The Numismatic Bibliomania Society



The E-Sylum: Volume 26, Number 23, June 4, 2023, Article 15


E-Sylum Feature Writer and American Numismatic Biographies author Pete Smith submitted this article on the first woman member of the Professional Numismatists Guild. Thanks! -Editor

This week I asked myself a question, who was the first American woman coin dealer? I do not know the answer so I asked another question. Who was the first woman member of the Professional Numismatists Guild (PNG)? That one I could answer.

  Catherine Elias Bullowa-Moore (1919-2017)

Catherine Bullowa Moore at bourse table at 2011 NY International She was born as Catherine Elias in Larchmont, New York, on July 21, 1919. Her parents were bank president Henry and Edna Elias. She attended Connecticut College and graduated in 1941 with a degree in zoology. She later credited her education for her ability to grade coins. That's how I knew how to grade coins, from looking at things through a microscope and a magnifying glass.

Out of college she taught physiology at the Long Island College of Medicine and later at Cornell Medical School.

After Army service during World War II, David Marks Bullowa (1912-1953) bought the coin business of Ira Reed in 1946. David met Catherine Elias at the home of Hans M. F. Schulman in 1951 and he hired her to work in the store. They were married on May 3, 1952. Less than two years later, David died of Hodgkin Disease on September 12, 1953. Catherine took over the business to become a full-time woman coin dealer.

Shortly after she married David, she applied for associate membership in the ANA and was given number 21166. In September of 1958, she converted to life membership LM 355. In 2006 she was inducted into the ANA Numismatic Hall of Fame. (The only woman dealer in the HOF)

Catherine served on the executive committee of the International Association of Professional Numismatists (IAPN) from 1953 to 1971 and then as vice president 1972 to 1979. She was one of the founding members of the Professional Numismatists Guild and issued member number 003 on January 1, 1955. She served as their membership chairman for six years.

She married Earl E. Moore (1914-2001) on June 27, 1959. Clearing out the Bullowa business, she shipped 3000 pounds of coins to Dan Brown in Denver. She also donated 21,531 world coins, medals, and paper currencies to the Smithsonian Institution. The donation was noted for 504 early German and Italian silver and copper coins and 62 Goetz medals.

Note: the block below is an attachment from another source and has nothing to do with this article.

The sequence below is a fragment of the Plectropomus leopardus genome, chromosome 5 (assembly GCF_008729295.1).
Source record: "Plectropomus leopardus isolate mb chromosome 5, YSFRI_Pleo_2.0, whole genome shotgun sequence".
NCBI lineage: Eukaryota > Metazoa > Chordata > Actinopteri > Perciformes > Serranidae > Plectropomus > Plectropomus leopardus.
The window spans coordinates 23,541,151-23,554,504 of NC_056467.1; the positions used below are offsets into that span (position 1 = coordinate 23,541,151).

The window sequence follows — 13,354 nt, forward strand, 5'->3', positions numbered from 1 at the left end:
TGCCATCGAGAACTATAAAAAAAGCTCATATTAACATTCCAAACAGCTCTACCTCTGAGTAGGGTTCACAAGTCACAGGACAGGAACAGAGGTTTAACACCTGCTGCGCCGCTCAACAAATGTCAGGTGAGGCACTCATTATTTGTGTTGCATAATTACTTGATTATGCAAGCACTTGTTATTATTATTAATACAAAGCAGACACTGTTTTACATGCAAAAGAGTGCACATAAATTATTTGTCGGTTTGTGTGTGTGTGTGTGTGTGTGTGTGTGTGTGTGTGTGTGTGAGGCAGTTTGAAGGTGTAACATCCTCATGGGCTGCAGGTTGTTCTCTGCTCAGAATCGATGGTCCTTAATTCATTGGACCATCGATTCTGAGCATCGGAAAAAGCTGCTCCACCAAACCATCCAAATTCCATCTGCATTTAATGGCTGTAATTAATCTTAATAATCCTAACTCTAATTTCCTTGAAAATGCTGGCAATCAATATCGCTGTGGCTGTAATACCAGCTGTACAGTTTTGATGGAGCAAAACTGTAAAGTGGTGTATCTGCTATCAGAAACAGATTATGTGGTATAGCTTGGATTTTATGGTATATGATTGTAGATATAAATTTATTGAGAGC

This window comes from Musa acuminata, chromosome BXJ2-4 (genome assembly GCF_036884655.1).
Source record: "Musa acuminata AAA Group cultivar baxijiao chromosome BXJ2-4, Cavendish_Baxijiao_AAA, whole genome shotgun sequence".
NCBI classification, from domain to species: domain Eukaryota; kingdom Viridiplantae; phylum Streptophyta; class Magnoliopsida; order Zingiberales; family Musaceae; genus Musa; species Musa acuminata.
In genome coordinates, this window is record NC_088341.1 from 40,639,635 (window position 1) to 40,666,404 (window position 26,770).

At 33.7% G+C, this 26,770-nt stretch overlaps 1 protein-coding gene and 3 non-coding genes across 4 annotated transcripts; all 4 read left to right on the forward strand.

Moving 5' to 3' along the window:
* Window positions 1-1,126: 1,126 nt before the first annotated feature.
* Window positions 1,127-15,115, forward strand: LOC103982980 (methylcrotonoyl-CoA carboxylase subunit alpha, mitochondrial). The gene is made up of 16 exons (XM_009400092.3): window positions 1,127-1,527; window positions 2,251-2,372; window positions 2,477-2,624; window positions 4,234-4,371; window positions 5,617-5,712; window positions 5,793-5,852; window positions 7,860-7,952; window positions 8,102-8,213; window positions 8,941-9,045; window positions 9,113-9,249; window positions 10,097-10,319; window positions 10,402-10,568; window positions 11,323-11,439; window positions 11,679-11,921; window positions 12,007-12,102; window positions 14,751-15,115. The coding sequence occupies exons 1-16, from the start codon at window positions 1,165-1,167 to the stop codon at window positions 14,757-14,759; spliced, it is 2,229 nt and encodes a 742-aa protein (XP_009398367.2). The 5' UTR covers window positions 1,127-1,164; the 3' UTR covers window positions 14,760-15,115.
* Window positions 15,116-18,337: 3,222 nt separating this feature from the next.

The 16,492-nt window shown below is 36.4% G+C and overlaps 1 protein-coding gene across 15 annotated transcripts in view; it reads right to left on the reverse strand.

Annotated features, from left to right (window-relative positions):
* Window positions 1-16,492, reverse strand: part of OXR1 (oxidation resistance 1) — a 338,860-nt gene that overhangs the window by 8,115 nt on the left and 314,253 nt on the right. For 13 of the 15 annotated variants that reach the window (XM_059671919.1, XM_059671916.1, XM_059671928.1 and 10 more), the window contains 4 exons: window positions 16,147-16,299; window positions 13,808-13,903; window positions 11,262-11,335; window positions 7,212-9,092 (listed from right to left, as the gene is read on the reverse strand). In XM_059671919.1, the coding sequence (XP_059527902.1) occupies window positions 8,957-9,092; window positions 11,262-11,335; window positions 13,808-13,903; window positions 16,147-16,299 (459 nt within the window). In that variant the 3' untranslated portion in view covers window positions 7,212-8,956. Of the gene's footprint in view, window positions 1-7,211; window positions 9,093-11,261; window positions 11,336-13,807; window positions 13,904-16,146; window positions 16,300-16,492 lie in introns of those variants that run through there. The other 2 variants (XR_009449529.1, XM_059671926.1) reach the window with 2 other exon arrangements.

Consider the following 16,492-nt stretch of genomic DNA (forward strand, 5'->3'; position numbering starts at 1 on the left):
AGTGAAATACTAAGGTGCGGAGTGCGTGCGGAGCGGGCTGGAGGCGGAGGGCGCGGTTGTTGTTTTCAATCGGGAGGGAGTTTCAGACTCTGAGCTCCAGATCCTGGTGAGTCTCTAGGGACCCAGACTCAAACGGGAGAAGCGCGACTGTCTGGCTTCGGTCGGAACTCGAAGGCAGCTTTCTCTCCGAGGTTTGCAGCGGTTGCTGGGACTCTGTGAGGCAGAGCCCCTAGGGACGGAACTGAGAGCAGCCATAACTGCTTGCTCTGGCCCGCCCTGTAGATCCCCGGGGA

She worked briefly for Lester Merkin and continued to conduct business at coin shows.

On October 27, 1961, she opened Coinhunter in Philadelphia. The firm conducted auctions from 1974 to 2007. Coinhunter was located in Room 1006 at 1616 Walnut Street in Philadelphia, an Art Deco historic landmark.

On June 5, 1964, three gunmen came into the office on the twelfth floor, tied up the staff and raided the safe for about $120,000 in rare coins. Suspects were apprehended and charged.

In 1965, she served on the United States Assay Commission.

Still at 1616 Walnut Street, in 1984 she moved up into more space and Suite 2112. Her business expanded to include documents and autographs which were the special interest of Earl Moore.

In 1997 she was honored by the PNG with their first Lifetime Achievement Award. She was inducted into the PCGS Coin Dealer Hall of fame in 2020.

Catherine died at home on May 15, 2017, and is buried with Earl Moore at Arlington Cemetery in Drexel Hill, Pennsylvania. She had no children.

This brings me back to my original question with several variations. 1. Who was the first American woman coin dealer?

2. Who was the first woman coin dealer who did not follow her husband in the business?

3. Who was the first woman to have a bourse table at an ANA convention?

4. Who was the first woman to conduct a numismatic auction?

Do any E-Sylum readers have the answers to these questions or similar questions?

All great questions! While there are prominent female collectors from the past (such as Sarah Banks and Emery May Norweb) and female dealers of today (such as Ingrid O'Neil and Shanna Schmidt), I'm not familiar with many women dealers of earlier eras, but I'm sure there must be a number of them in the U.S. and around the world. I can only think of one pre-WWII U.S. woman in the coin business. -Editor

To read the earlier E-Sylum article, see:

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